Unsurprisingly, the new features are part of an ongoing initiative to keep you within the social network's walls. At an event in San Francisco, the company demonstrated how the new tools help connect people with businesses that are also on Facebook. So, for example, you could find out about a concert through either Events or Recommendations (more on this later), and then you would click through and buy tickets from that concert's Facebook Page. "There's discovery, deciding and then action," said Andrew Bosworth, Facebook's VP of Ads and Business Platform.
Thanks to AI and smart keyword detection, now when you ask for advice on Facebook, the site will automatically present an option where you can turn on Recommendations. Once it's toggled, whenever a friend replies to that post and suggests, say, a restaurant, Facebook will automatically figure out where it's located and then pin it on a map. The more suggestions you get, the more the map gets populated. So now you have a handy list of places in a single post that you and your friends can add to over time. There will also be a dedicated Recommendations page on Facebook that collects all of them in one feed. Your friends' call-outs for recommendations will appear on that page too.
Facebook is keen to emphasize that Recommendations isn't just for restaurants. You can use it to get advice on beauty salons, home contractors, places to see or things to do as well. I saw a demo of someone looking to find a hair salon in San Francisco, and when her friends offered a few options, links to the salons' Facebook Pages appeared immediately under their suggestions. If there are multiple locations with the same name, you can edit the suggestion to pick out the correct one. If someone recommends a business that doesn't have a Facebook Page the system still adds them to the map, according to their addresses. You can also go in and customize the map further, by adding and removing locations manually.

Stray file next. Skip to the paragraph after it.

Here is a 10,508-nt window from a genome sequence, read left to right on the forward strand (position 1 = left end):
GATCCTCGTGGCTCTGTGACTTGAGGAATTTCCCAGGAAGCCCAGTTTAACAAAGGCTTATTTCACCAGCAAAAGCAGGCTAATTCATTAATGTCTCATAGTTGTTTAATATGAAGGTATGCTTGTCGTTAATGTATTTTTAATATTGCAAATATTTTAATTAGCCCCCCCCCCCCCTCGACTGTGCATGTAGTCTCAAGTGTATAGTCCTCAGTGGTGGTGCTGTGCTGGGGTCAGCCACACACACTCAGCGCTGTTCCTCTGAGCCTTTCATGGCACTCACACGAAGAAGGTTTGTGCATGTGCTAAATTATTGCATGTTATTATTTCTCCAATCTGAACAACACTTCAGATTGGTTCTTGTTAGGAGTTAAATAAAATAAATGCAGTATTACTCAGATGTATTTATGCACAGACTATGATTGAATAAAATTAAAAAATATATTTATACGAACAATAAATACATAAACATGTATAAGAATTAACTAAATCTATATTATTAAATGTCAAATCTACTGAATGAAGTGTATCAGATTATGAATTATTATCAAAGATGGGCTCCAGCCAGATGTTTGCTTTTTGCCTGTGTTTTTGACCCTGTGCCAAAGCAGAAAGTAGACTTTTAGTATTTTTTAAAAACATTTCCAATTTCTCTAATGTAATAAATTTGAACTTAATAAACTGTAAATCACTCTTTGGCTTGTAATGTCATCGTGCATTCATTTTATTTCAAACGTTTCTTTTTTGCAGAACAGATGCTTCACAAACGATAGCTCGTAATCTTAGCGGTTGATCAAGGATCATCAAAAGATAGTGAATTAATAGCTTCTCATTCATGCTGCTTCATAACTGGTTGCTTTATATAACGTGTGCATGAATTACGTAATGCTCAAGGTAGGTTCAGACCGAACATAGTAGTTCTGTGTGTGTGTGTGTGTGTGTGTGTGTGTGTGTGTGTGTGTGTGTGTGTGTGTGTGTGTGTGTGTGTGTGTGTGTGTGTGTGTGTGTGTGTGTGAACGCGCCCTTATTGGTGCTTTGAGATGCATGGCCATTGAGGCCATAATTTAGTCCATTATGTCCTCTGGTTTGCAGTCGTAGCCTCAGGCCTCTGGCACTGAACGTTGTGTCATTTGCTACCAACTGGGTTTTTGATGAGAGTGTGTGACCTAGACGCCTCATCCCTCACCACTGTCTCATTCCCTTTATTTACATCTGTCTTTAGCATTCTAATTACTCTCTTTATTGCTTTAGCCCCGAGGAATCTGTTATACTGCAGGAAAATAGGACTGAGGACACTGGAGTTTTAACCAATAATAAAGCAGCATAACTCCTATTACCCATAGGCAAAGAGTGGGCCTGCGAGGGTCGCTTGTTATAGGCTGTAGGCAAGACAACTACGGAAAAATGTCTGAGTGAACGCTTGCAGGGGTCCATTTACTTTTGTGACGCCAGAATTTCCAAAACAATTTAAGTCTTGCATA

To piggyback on their Events app launch a few weeks ago, Facebook is also revamping the Events bookmark in the main site. Now you get to see a more tailored view of happenings that are more relevant to you. There will be an activity feed of what your buddies have been up to along with recommendations based on the kinds of events you and your social circle tends to prefer. Additionally, Facebook will curate upcoming events that are popular in your particular city or highlight the ones that it thinks you'll be interested in.
Once you've made up your mind on what to do -- whether it's getting your nails done or having dinner with family -- you can now seal the deal thanks to a few new Facebook Page features that let you interact directly with businesses. This all depends on the business in question. If it's a salon, for example, you could select "Request Time," choose from an array of different services and then it'll kick you over to Messenger to pinpoint the date and time you want. The salon could also use a third-party appointments manager like MyTime to handle the scheduling instead, in which case you'd just use the MyTime system -- which would be integrated right into the Facebook UI -- instead of Messenger.
Indeed, Facebook has already partnered with a few third parties to boost their Page interactions. For example, you can order food via restaurant Pages using Delivery.com or Slice, or get event tickets through Eventbrite or Ticketmaster. The experience will be slightly different depending on the service. Ticketmaster, for example, will hand you off to email to get your passes, while Eventbrite has a more integrated system that presents to you a QR entry code right in the Facebook app. It receives the payment information from Facebook but all transactions are processed by the service in question.
"This is not a behavior that's totally foreign," said Bosworth. "We've had a long history of messaging businesses," adding that users will likely get used to this paradigm pretty quickly. Plus, the reason why they're working with these third parties like Ticketmaster or Delivery.com is because it's much easier and faster than having to build up their own services. "Eventbrite's already doing a great job with ticketing and venues," he said. "We don't have to do that work. We can give them access to our platform. Consumers get a better experience; Eventbrite gets access to a bigger audience. Everybody wins."
Of course, the whole thing -- from social recommendations to transactions -- only happens if everyone's in the Facebook pool. And that's basically the long game that Bosworth and his team are playing here. "We're building an ecosystem," he said. "Businesses want to participate and gain access to where the people are."
And this is really just the beginning. "In a macro context, this framework doesn't fit just these products [Recommendations and Events]," he said. "But also products that we're going to be working on in the course of the next few weeks, months, even years."